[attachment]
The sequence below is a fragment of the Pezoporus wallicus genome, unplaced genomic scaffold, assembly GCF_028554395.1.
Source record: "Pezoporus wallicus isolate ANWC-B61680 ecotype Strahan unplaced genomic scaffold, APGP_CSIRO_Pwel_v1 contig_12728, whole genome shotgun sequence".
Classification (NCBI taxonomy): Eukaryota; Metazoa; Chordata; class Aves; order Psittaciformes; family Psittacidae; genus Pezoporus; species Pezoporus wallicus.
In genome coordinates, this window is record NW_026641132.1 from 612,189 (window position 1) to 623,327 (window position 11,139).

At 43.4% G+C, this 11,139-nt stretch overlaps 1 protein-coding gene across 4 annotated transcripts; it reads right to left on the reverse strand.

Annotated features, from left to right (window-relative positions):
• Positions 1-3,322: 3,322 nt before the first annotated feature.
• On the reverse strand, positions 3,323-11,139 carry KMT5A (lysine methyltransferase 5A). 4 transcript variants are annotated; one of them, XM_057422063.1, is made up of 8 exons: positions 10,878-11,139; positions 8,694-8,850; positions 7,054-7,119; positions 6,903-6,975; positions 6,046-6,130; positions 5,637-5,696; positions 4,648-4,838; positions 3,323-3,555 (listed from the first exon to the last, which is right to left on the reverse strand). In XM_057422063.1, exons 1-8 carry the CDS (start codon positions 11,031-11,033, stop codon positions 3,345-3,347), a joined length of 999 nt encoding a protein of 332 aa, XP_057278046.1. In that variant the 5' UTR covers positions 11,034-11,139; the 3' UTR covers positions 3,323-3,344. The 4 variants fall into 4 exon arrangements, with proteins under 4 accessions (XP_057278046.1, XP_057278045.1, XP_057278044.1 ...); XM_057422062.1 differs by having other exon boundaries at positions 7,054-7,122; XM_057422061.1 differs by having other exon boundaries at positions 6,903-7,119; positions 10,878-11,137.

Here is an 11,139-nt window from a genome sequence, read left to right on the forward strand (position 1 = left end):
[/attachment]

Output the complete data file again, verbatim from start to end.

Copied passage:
The sequence below is a fragment of the Pezoporus wallicus genome, unplaced genomic scaffold, assembly GCF_028554395.1.
Source record: "Pezoporus wallicus isolate ANWC-B61680 ecotype Strahan unplaced genomic scaffold, APGP_CSIRO_Pwel_v1 contig_12728, whole genome shotgun sequence".
Classification (NCBI taxonomy): Eukaryota; Metazoa; Chordata; class Aves; order Psittaciformes; family Psittacidae; genus Pezoporus; species Pezoporus wallicus.
In genome coordinates, this window is record NW_026641132.1 from 612,189 (window position 1) to 623,327 (window position 11,139).

At 43.4% G+C, this 11,139-nt stretch overlaps 1 protein-coding gene across 4 annotated transcripts; it reads right to left on the reverse strand.

Annotated features, from left to right (window-relative positions):
• Positions 1-3,322: 3,322 nt before the first annotated feature.
• On the reverse strand, positions 3,323-11,139 carry KMT5A (lysine methyltransferase 5A). 4 transcript variants are annotated; one of them, XM_057422063.1, is made up of 8 exons: positions 10,878-11,139; positions 8,694-8,850; positions 7,054-7,119; positions 6,903-6,975; positions 6,046-6,130; positions 5,637-5,696; positions 4,648-4,838; positions 3,323-3,555 (listed from the first exon to the last, which is right to left on the reverse strand). In XM_057422063.1, exons 1-8 carry the CDS (start codon positions 11,031-11,033, stop codon positions 3,345-3,347), a joined length of 999 nt encoding a protein of 332 aa, XP_057278046.1. In that variant the 5' UTR covers positions 11,034-11,139; the 3' UTR covers positions 3,323-3,344. The 4 variants fall into 4 exon arrangements, with proteins under 4 accessions (XP_057278046.1, XP_057278045.1, XP_057278044.1 ...); XM_057422062.1 differs by having other exon boundaries at positions 7,054-7,122; XM_057422061.1 differs by having other exon boundaries at positions 6,903-7,119; positions 10,878-11,137.

Here is an 11,139-nt window from a genome sequence, read left to right on the forward strand (position 1 = left end):